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Terms favourable for new $275m NFIP cat bond despite tough market: FEMA’s Maurstad


The U.S. Federal Emergency Management Agency (FEMA) has hailed the successful completion of its latest catastrophe bond despite the difficult market environment, after the FloodSmart Re Ltd. (Series 2023-1) deal secured it $275 million of flood reinsurance for the NFIP.

david-maurstad-fema-nfipFEMA said that the successful placement of its sixth catastrophe bond shows how it continues to “engage reinsurance markets to help strengthen the financial framework of the National Flood Insurance Program and promote private sector participation in flood-risk management.”

Details of all FloodSmart Re catastrophe bonds sponsored by FEMA can be found in our Deal Directory.

FEMA said that the agency transferred $275 million of the NFIP’s financial risk to qualified investors in the capital markets through the sponsorship of the latest catastrophe bonds.

As with all of the other FloodSmart Re cat bond deals, FEMA has again entered into three-year reinsurance agreements with Hannover Re (Ireland) Designated Activity Company, as global reinsurer Hannover Re continues to front the capital markets for it.

The agency noted that reinsurance helps to lower the flood program’s need to take on additional debt in order to pay claims, should a major named storm linked flood event occur.

As a result, the engagement with reinsurance and capital markets helps to make the NFIP a more financially sound program that benefits policyholders and taxpayers alike, while this financial risk transfer helps to further stabilise the program, FEMA explained.

For the 2023 US hurricane season, FEMA will now have a total reinsurance limit available of $1.8 billion.

That breaks down into $1.3 billion of catastrophe bonds, from the $575 million FloodSmart Re Ltd. (Series 2021-1), $450 million FloodSmart Re Ltd. (Series 2022-1) and this latest and just placed $275 million FloodSmart Re Ltd. (Series 2023-1) cat bond deals.

Added to which, FEMA had secured $502.5 million of traditional reinsurance at the start of this year.

As we explained last week, when this new cat bond issuance was settled, FEMA’s reinsurance resources have shrunk considerably in the hard market environment.

The traditional reinsurance placement had been only half the prior year, while this latest cat bond does not replace maturing cat bond coverage and is actually the smallest of the six FloodSmart Re deals issued to-date.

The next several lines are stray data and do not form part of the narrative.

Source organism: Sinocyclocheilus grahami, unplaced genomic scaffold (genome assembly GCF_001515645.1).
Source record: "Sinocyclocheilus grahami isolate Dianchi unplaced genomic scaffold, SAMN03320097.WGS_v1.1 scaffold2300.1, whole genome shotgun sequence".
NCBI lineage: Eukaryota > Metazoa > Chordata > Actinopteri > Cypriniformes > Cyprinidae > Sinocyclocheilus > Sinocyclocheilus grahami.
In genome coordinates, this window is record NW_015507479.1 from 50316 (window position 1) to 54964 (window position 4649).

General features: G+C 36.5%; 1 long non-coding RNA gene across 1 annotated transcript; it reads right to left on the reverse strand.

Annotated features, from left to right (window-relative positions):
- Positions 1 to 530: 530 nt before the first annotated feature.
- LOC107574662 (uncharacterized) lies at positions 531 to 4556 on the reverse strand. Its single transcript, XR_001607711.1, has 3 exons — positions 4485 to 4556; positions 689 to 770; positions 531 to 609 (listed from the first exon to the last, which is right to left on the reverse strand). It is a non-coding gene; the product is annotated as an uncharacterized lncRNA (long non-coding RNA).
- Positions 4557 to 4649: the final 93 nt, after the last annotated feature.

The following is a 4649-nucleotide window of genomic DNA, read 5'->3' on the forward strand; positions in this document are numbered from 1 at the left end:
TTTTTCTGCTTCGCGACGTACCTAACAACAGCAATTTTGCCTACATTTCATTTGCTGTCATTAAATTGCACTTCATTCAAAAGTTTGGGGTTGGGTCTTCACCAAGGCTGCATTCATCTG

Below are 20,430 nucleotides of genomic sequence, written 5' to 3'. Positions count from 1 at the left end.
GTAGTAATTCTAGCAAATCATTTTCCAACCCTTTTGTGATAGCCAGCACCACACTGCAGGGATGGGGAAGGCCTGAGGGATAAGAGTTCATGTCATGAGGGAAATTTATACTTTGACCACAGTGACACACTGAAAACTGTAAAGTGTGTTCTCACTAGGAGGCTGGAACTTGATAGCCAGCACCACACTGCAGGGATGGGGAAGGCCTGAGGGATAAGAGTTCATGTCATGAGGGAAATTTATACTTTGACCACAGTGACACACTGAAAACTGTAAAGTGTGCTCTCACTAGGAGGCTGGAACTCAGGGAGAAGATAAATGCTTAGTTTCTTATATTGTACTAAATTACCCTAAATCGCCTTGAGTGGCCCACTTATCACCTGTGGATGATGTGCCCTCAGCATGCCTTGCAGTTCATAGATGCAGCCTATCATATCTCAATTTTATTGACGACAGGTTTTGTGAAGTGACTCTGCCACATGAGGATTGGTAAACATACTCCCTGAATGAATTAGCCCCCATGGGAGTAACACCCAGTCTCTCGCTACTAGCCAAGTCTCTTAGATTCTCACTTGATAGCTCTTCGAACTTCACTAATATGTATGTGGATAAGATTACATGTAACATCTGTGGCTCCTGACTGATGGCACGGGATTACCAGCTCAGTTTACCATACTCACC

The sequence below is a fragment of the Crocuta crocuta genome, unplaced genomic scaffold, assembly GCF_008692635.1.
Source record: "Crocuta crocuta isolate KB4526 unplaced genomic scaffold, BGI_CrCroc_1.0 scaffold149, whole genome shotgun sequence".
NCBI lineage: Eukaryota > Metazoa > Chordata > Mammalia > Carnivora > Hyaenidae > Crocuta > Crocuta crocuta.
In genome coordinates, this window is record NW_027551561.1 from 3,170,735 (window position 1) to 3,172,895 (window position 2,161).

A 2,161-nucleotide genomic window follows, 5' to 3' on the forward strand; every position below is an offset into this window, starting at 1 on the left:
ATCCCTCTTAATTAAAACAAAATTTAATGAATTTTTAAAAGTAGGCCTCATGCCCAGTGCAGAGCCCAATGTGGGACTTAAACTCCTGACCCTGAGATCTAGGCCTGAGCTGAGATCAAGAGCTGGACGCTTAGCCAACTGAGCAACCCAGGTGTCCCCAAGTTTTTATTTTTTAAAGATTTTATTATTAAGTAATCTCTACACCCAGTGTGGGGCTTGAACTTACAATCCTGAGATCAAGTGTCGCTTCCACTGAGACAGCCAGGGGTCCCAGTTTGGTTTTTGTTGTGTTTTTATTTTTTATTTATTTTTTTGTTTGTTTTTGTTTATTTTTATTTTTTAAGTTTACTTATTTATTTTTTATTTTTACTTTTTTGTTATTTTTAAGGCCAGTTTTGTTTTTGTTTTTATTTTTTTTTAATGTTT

The NFIP reinsurance and cat bond tower was at its largest back in 2022, when the US government backed flood insurance program had $2.7 billion of reinsurance limit available to it for a short time, but over $2.4 billion after a cat bond soon matured, from traditional and cat bond market sources.

The traditional limit has shrunk more than the cat bonds though, as it has halved for 2023, while a year ago FEMA had $1.425 billion of NFIP flood reinsurance protection for the NFIP through the named storm season, so the cat bond component of the coverage has shrunk far less.

This demonstrates the vital importance of the capital markets within the FEMA reinsurance tower, a critical source of reliable and long-term capital to protect the NFIP and ultimately taxpayers.

FEMA noted that it is set to pay roughly $50.4 million in premiums for the first year of reinsurance coverage from the new FloodSmart Re cat bond, while the arrangement will cover the NFIP for 5% of losses between $7 billion and $8 billion and 11.25% of losses between $8 billion and $10 billion, from qualifying named storm related flooding.

“I’m pleased that FEMA has successfully secured favorable terms for this year’s capital market reinsurance despite the tough market conditions of 2022,” explained David Maurstad, FEMA’s Acting Associate Administrator for Resilience and senior executive of the National Flood Insurance Program.

“The investment is vital to FEMA’s ability to transfer risk in order to stabilize the program’s claims paying capacity as the country continues to adjust to more intense and frequent flooding events,” he added.

FEMA’s use of catastrophe bonds continues to be a critical piece of its risk financing and supports the financial strength of the NFIP in the event of hurricane driven flood disasters.

Catastrophe bonds are now the biggest piece of the NFIP’s reinsurance tower by a significant margin in 2023 and it will be interesting to see whether FEMA could elect to return with a second cat bond this year, to further extend its reinsurance program.

You can read all about this new FloodSmart Re Ltd. (Series 2023-1) catastrophe bond and every other cat bond ever issued in our extensive Artemis Deal Directory.

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